November 5, 2013 | Dragonfly lamp by Tiffany Studios, shade designed by Clara Driscoll (1861–1944), c. 1902–1906. Blown glass, patinated bronze. Richard H. Driehaus Museum, Chicago; photograph by John Faier.
The distinguished Chicago philanthropist Richard H. Driehaus has pursued Louis Comfort Tiffany's "quest of beauty" since the early 1980s, when he bought his first stained-glass window attributed to the master artist. Over the next thirty years, Driehaus not only continued to expand his collection of Tiffany artworks but he also purchased the Gilded Age Samuel M. Nickerson mansion in Chicago. After meticulously restoring its aesthetic period interiors and opening it to the public, he established an exhibition space on the second floor, where the inaugural exhibition, Louis Comfort Tiffany: Treasures from the Driehaus Collection, opens this month.
More than sixty Tiffany objects, including stained-glass windows, lamps, vases, accessories, and furniture are displayed together publicly for …» More
November 5, 2013 | Part of a ten-piece suite of parlor furniture designed by the Herter Brothers (probably Gustave Herter), 1869, installed at Lyndhurst by Jay Gould in 1882. Sturges photograph, courtesy of Lyndhurst.
Three Parlors, a new display of three sets of Victorian parlor furniture, is on view at Lyndhurst through the end of 2013. The exhibition will include works, many in storage for decades, by some of the most important artists of the nineteenth century.
Lyndhurst is fortunate to have retained the furnishings of the three families who occupied the estate over more than a century, until it passed to the National Trust for Historic Preservation in 1961. The three suites of parlor furniture were installed, respectively, in 1838 to 1842, 1865, and 1882. The dates of the suites correlate approximately to the three main economic events of the nineteenth century: the opening of the Erie Canal in 1825, which set New York City as the country's financial capital; the end of the Civil War in …» More
November 5, 2013 | Shaw Memorial by Augustus Saint-Gaudens (1848–1907), 1900. Patinated plaster. U.S. Department of the Interior, National Park Service, Saint-Gaudens National Historic Site, Cornish, New Hampshire, on long-term loan to the National Gallery of Art.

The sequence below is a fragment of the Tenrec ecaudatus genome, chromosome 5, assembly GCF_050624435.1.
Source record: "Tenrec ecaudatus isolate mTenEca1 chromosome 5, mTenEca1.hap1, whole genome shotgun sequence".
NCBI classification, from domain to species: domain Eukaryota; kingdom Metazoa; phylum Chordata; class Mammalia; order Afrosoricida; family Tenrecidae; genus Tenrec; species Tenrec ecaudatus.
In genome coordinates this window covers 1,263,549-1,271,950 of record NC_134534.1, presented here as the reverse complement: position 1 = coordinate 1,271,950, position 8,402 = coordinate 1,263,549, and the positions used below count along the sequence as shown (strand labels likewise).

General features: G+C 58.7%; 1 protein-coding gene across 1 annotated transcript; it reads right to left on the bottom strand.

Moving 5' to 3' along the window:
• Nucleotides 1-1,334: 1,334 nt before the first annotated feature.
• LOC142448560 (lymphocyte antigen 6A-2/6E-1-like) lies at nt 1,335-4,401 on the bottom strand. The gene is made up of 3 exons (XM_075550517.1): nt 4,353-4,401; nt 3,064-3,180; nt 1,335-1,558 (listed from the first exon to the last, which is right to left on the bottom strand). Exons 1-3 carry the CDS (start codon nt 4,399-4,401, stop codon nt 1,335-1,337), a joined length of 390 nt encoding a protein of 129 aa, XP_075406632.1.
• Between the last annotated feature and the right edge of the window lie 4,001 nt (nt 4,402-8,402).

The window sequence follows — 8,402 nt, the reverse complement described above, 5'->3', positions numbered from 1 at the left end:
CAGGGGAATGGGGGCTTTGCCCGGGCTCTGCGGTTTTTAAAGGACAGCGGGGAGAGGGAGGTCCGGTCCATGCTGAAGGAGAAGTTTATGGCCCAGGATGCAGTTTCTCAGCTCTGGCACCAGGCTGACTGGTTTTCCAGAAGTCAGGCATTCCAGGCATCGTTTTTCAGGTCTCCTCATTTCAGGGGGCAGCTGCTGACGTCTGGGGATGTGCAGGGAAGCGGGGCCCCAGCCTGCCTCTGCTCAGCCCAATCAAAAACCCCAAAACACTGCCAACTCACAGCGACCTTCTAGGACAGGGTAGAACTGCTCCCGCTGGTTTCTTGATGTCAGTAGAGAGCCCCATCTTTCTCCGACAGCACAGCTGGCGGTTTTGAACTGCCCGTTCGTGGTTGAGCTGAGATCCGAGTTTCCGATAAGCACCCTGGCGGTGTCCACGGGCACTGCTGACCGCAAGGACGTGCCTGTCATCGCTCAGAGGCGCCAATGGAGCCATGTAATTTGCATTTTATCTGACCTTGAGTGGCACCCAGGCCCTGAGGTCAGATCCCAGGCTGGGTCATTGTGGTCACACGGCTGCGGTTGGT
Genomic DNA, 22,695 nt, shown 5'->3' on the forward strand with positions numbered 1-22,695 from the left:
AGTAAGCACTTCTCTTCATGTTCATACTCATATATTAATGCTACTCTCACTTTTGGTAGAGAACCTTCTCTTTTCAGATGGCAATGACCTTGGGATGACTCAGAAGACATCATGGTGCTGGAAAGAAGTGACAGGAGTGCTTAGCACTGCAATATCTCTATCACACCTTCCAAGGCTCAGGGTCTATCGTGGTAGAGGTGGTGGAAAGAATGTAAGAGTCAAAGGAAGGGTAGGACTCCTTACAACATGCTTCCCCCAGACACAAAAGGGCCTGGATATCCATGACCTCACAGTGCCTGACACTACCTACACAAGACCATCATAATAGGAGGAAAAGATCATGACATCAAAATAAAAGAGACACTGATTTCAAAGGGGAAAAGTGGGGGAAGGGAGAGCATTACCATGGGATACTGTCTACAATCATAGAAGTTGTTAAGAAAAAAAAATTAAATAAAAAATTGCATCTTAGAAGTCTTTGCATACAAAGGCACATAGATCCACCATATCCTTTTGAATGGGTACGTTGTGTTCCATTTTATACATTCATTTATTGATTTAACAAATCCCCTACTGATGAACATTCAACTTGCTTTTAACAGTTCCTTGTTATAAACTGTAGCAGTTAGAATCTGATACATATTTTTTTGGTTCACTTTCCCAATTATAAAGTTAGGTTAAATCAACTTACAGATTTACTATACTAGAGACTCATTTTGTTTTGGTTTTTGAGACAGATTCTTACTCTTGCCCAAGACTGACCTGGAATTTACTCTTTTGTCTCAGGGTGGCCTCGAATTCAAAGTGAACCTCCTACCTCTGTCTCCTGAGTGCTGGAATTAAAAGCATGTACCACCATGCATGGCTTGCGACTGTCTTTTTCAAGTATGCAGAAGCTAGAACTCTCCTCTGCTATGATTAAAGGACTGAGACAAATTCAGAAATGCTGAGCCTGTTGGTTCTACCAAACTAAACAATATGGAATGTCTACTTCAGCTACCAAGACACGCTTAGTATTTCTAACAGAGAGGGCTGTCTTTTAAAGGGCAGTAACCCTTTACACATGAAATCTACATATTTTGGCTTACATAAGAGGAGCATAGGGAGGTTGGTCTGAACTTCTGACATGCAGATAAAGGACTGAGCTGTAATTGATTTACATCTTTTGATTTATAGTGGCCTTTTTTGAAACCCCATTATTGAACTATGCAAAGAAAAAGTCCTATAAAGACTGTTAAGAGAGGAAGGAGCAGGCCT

On July 18, 1863, one of the first Union Army units of African-American soldiers stormed Fort Wagner in Charleston Harbor. Led by Colonel Robert Gould Shaw, the Fifty-Fourth Massachusetts Volunteer Infantry regiment suffered horrendous losses including its leader and nearly half of its members. In accordance with the Shaw family's wishes to honor the bravery and sacrifice of their son and the entire unit, the American sculptor Augustus Saint-Gaudens created a bronze monument depicting Colonel Shaw on horseback with his men marching alongside him, just as they left Boston for South Carolina.
To commemorate the 150th anniversary of the Battle of Fort Wagner, the National Gallery of Art has mounted an exhibition and published a catal…» More
November 5, 2013 | When it comes to historic preservation too much reverence is not always a good thing. Philip Zea, president of Historic Deerfield, observes that one of the most devastating effects of 2011's Hurricane Irene was the closing of the Deerfield Inn in the village. "The inn animates the street," he says. "It's right in the middle of things and even its delivery trucks give an important sense of activity here." The 1884 structure took in as much as six feet of water from Irene, affecting every aspect from the foundation on up. Now, two years later, the rebuilding is complete and the inn has reopened with what Zea describes as a "vastly improved interior," modern amenities in its guest rooms, a remodeled carriage house, and a reconfigured and redesigned dining room and bar. One of the owners, Jane Howard Sabo, describes the restoration as an opportunity to enhance the inn's sense of place with the work of such local artists as Stephen Mariatti (1910-1984) and James Wells Champney (1…» More
October 21, 2013 | By Laura Beach
Yorkshire calendar and almanac
Calendar and almanac, probably York or Ripon, Yorkshire, England, c. 1425. Ink, tempera, and gold leaf on parchment, each page 6 by 4 1/8 inches.
WHY: Priced in the six figures by Les Enluminures of Paris, New York, and Chicago, this calendar and almanac of about 1425, with prognostications in Latin, illustrates the English monarchy from William I to Henry VI and depicts the history of the world from Adam's creation to St. Thomas Becket and Thomas, Earl of Lancaster, beheaded in 1322. Renderings of local saints suggest a Yorkshire origin for this gilt- and tempera-embellished ink on parchment document, which notes solar and lunar eclipses and predicts events such as the harvest, disasters, and war. The work sold to a collector at Masterpiece London.
TAKEAWAY: "This manuscript testifies to the emergence of a class of private book owners, among them prosperous landowners and country doctors, in northern England at a time when the…» More
[Compiled by Claudia J. Nahson, Morris and Eva Feld Curator at the Jewish Museum, New York. Originally published in "Curator's Eye" in Modern Magazin» View All